Printf: somehow it changed a structure field.

This is a discussion on Printf: somehow it changed a structure field. within the C Programming forums, part of the General Programming Boards category; Hello! It may be possible that I made a stupid mistake somewhere in the code, but I just can't find ...

  1. #1
    Registered User Artemiy's Avatar
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    Printf: somehow it changed a structure field.

    Hello!

    It may be possible that I made a stupid mistake somewhere in the code, but I just can't find it. I can bypass this problem but I'm afraid that it will arise in a different part of the program.

    I'm using cygwin & gcc 3.4.4.

    With the help of gdb I've managed to localize the problem to the following segment:

    Code:
    // Disregard some unimportant silliness - it is only for debugging purposes.
    // maxcrd=36
    // N=6
    
    struct player
    {
    	int afd;
    	char name[maxname];
    	int ncards;
    	int hand[maxcrd];
    	int beat;
    	int con;
    	int out;
    };
    
    struct gamestate
    {
    	int started;
    	int nplayers;
    	struct player player[N+1];
    	int current;
    	int previous;
    	int trump;
    	int top;
    	int deck[maxcrd];
    	int field[2][maxcrd];
    };
    
    
    void printstate(gamestate *gs)
    {
    	printf("Gamestate;\n");
    	printf("Cur: %d Prv: %d\n", gs->current, gs->previous);
    	printf("Trump: %d", gs->trump);
    	printf("\n");
    	printf("Top: %d\n", gs->top);
    	printf("\n");
    	
    	int i;
    	for(i=0; i<6; i++)
    	{
    		if(gs->field[1][i]==0)
    			printf("   | ");
    		else
    			printf("%s | ", cid(gs->field[1][i]));
    	}
    	printf("\n");
    	for(i=0; i<6; i++)
    	{
    		if(gs->field[0][i]==0)
    			printf("   | ");
    		else
    			printf("%s | ", cid(gs->field[0][i]));
    	}
    	printf("\n");
    }
    
    // ...
    
    int main(void)
    {
    	gamestate *gs;
    	gs=(gamestate *)malloc(sizeof(gs));
    // ...
    }
    The situation's the following: there is a 'gamestate' struct. In a function (namely, 'printstate') using 'printf' I print out some data. At some point for a reason I can't yet understand the function changes the value of (gamestate *) 'gs->player[0].ncards' either to some close value or just to a random byte.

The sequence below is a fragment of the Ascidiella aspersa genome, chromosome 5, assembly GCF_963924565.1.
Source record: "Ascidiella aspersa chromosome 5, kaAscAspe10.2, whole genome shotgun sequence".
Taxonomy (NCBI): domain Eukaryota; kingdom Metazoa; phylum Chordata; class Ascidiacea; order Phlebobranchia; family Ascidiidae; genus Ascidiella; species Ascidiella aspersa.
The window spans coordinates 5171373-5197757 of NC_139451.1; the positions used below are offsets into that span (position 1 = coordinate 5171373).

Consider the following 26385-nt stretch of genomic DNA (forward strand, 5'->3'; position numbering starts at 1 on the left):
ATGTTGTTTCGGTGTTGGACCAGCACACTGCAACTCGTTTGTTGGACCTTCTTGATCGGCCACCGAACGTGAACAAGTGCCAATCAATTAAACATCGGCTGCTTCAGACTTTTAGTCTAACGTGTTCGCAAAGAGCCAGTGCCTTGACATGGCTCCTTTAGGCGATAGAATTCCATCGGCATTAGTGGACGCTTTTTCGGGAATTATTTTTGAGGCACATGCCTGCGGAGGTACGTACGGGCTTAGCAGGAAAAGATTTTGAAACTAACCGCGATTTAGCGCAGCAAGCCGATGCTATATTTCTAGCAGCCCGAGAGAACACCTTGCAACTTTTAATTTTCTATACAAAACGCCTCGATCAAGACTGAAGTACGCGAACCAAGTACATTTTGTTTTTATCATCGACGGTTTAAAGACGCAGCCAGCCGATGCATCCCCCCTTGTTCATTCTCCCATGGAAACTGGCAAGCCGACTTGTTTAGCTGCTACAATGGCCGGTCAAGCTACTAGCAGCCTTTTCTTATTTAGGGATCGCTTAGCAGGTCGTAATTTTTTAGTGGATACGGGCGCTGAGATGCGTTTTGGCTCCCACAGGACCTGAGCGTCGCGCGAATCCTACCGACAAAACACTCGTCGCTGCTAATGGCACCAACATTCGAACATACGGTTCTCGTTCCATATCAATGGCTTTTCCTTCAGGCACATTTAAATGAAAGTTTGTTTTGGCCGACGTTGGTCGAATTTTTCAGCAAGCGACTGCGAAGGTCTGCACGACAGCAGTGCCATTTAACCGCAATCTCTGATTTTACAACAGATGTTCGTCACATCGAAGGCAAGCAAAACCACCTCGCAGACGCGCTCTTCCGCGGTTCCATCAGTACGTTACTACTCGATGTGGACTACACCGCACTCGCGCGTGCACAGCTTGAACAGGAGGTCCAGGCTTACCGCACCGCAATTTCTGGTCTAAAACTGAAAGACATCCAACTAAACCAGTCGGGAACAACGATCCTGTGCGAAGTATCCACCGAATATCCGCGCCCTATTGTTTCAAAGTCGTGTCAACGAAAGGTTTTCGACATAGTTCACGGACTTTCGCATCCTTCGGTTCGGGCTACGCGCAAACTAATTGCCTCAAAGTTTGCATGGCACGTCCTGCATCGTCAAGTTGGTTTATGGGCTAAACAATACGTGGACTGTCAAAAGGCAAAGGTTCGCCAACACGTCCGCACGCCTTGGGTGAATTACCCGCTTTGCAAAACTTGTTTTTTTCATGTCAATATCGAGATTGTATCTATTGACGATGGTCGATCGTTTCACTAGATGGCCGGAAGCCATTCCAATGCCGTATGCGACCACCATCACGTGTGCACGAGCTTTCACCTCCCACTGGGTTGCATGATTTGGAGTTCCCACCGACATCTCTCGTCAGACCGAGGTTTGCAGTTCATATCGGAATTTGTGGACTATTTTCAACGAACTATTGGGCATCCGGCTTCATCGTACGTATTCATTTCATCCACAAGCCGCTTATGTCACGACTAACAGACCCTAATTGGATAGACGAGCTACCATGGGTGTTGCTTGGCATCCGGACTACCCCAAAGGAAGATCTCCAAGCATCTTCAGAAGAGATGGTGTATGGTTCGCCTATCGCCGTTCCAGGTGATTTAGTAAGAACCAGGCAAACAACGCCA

For example, if 'gs->player[0].ncards' is 9, at some line in the function (after several 'for' iterations) it turns into 545005600.

    If I change the function as follows:

    Code:
    void printstate(gamestate *gs)
    {
    	printf("Gamestate;\n");
    	printf("Cur: %d Prv: %d\n", gs->current, gs->previous);
    	printf("Trump: %d ", gs->trump);
    	printf("\n");
    	printf("Top: %d\n", gs->top);
    	printf("\n");
    	
    	
    	int i;
    	for(i=0; i<6; i++)
    	{
    		if(gs->field[1][i]==0)
    			write(1, "   | ", strlen("   | "));//printf("   | ");
    		else
    			printf("%s | ", cid(gs->field[1][i]));
    	}
    	printf("\n");
    	for(i=0; i<6; i++)
    	{
    		if(gs->field[0][i]==0)
    			write(1, "   | ", strlen("   | "));//printf("   | ");
    		else
    			printf("%s | ", cid(gs->field[0][i]));
    	}
    	printf("\n");
    }
    ...everything is fine, no sudden variable changes.

    Please help me understand the issue, thank you in advance,

    ~Artemiy.

  2. #2
    cas
    cas is offline
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    You're not allocating enough memory:
    Code:
    gamestate *gs;
    gs=(gamestate *)malloc(sizeof(gs));
    gs is a pointer, so applying sizeof to it yields the size of a pointer, which is likely 4. You instead want something like:
    Code:
    gs = malloc(sizeof *gs);

  3. #3
    Kernel hacker
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    And since using memory that is outside your actual allocation is very dependant on what else is happening in the system, it's very likely that changing the code around will affect the actual behaviour of the code - you get different memory usage, which affects what memory gets overwritten and how/where.

    --
    Mats
    Compilers can produce warnings - make the compiler programmers happy: Use them!
    Please don't PM me for help - and no, I don't do help over instant messengers.

  4. #4
    Registered User Artemiy's Avatar
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    Quote Originally Posted by cas View Post
    You're not allocating enough memory.
    gs is a pointer, so applying sizeof to it yields the size of a pointer.
    Thank you very much, that solved it! I didn't notice that I wrote the pointer name instead of the type name at all...

    Again, thanks a lot,
    ~Artemiy.

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